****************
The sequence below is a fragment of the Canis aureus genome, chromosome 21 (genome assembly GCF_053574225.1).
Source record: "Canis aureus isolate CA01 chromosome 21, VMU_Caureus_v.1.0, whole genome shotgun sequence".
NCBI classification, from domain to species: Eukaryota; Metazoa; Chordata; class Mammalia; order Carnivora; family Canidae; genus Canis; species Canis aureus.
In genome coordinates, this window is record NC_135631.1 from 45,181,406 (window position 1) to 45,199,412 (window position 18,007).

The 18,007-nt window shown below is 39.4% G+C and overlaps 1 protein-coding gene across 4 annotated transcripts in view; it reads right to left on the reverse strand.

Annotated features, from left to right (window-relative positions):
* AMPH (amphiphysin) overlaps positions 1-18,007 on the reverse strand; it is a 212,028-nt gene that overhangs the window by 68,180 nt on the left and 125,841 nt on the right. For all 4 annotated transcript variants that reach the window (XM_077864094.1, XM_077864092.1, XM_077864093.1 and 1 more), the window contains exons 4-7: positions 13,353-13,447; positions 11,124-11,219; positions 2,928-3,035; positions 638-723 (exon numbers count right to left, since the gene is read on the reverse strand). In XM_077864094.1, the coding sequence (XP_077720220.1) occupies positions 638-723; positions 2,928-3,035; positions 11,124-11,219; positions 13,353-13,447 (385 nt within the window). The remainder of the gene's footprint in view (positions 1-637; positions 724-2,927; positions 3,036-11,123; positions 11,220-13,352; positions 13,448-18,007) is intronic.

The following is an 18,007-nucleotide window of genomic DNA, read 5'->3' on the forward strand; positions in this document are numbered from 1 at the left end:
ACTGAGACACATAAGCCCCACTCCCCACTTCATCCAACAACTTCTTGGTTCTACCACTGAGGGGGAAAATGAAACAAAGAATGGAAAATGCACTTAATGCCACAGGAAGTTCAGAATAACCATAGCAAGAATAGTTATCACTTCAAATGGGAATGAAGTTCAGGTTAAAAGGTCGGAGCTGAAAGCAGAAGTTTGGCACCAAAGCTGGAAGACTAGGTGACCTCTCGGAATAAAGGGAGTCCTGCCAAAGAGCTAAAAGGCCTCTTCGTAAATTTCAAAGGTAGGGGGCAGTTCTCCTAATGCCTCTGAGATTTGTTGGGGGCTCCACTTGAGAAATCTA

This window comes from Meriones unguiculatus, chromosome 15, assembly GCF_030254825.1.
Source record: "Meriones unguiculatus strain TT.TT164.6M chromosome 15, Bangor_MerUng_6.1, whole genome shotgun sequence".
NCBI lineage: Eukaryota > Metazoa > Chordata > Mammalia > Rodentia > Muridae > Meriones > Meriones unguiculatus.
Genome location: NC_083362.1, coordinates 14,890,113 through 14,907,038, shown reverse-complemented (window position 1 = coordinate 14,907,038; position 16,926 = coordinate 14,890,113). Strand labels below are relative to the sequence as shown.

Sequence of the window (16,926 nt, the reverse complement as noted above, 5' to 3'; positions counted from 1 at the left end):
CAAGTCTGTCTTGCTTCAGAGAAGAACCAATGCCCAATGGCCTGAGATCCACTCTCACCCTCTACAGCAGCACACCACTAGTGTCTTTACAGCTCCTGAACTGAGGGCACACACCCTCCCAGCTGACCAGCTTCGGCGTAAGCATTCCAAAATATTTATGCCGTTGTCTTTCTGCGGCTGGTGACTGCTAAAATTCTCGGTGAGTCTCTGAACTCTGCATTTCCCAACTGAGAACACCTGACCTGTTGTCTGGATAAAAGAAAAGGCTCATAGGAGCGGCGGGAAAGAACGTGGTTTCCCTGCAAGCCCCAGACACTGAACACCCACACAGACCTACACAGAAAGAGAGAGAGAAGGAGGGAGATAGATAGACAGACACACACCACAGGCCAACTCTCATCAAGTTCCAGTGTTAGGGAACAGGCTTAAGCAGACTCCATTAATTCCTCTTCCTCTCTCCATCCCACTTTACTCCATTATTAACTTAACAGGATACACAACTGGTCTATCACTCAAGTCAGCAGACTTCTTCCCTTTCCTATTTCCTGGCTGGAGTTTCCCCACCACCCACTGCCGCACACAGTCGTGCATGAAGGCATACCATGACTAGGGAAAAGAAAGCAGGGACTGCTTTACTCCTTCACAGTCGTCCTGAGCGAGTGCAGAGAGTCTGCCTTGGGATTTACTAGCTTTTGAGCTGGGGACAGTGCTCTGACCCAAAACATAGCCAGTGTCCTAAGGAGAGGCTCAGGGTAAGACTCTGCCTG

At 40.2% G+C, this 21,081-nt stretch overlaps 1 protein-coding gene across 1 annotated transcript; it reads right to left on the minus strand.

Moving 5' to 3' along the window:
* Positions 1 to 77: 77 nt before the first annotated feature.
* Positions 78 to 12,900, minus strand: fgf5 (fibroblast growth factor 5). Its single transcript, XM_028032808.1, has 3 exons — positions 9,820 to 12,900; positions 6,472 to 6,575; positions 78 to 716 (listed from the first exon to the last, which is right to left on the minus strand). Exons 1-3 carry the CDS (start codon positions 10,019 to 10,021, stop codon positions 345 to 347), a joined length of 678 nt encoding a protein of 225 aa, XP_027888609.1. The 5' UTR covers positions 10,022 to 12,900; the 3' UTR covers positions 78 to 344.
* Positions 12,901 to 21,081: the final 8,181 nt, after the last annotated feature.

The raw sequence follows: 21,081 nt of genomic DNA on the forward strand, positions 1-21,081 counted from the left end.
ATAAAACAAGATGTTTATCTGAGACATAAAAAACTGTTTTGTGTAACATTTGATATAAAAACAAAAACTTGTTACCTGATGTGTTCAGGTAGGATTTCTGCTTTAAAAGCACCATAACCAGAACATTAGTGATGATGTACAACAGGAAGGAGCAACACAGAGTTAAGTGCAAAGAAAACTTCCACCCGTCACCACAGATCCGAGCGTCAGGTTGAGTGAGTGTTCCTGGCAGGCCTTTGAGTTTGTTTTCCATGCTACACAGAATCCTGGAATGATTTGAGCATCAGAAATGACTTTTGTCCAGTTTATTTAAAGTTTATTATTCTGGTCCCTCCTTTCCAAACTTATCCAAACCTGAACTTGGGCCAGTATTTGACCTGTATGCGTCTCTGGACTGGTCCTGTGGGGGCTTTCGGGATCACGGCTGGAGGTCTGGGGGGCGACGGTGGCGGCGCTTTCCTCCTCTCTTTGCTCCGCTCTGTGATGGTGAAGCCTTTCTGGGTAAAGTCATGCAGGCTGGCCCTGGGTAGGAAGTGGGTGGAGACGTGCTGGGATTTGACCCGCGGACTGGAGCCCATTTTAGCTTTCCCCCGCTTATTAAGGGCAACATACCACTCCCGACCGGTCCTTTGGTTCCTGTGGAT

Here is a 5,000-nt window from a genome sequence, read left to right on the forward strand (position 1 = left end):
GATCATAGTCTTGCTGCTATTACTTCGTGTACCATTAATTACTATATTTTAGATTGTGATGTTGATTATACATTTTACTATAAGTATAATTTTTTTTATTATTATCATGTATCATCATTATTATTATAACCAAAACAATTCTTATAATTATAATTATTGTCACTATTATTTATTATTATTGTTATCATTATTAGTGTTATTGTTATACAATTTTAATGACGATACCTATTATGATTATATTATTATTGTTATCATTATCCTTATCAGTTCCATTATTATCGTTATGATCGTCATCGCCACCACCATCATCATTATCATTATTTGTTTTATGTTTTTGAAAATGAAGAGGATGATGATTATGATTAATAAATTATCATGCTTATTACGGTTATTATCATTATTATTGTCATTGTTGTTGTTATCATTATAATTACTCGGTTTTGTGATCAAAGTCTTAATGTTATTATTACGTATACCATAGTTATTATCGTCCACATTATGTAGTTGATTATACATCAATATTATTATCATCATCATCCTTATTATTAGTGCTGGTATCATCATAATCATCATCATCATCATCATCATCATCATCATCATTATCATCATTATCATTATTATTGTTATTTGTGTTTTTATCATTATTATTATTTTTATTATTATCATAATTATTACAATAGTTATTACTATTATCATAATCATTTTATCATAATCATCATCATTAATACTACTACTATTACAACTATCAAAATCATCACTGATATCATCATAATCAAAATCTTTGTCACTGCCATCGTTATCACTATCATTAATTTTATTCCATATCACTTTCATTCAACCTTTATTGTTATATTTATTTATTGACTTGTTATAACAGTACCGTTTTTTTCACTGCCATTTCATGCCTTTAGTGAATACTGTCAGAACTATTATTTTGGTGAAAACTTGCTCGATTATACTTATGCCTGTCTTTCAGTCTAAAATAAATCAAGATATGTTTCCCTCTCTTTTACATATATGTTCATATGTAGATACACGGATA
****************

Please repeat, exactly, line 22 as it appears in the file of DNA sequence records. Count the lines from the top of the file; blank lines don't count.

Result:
ATAAAACAAGATGTTTATCTGAGACATAAAAAACTGTTTTGTGTAACATTTGATATAAAAACAAAAACTTGTTACCTGATGTGTTCAGGTAGGATTTCTGCTTTAAAAGCACCATAACCAGAACATTAGTGATGATGTACAACAGGAAGGAGCAACACAGAGTTAAGTGCAAAGAAAACTTCCACCCGTCACCACAGATCCGAGCGTCAGGTTGAGTGAGTGTTCCTGGCAGGCCTTTGAGTTTGTTTTCCATGCTACACAGAATCCTGGAATGATTTGAGCATCAGAAATGACTTTTGTCCAGTTTATTTAAAGTTTATTATTCTGGTCCCTCCTTTCCAAACTTATCCAAACCTGAACTTGGGCCAGTATTTGACCTGTATGCGTCTCTGGACTGGTCCTGTGGGGGCTTTCGGGATCACGGCTGGAGGTCTGGGGGGCGACGGTGGCGGCGCTTTCCTCCTCTCTTTGCTCCGCTCTGTGATGGTGAAGCCTTTCTGGGTAAAGTCATGCAGGCTGGCCCTGGGTAGGAAGTGGGTGGAGACGTGCTGGGATTTGACCCGCGGACTGGAGCCCATTTTAGCTTTCCCCCGCTTATTAAGGGCAACATACCACTCCCGACCGGTCCTTTGGTTCCTGTGGAT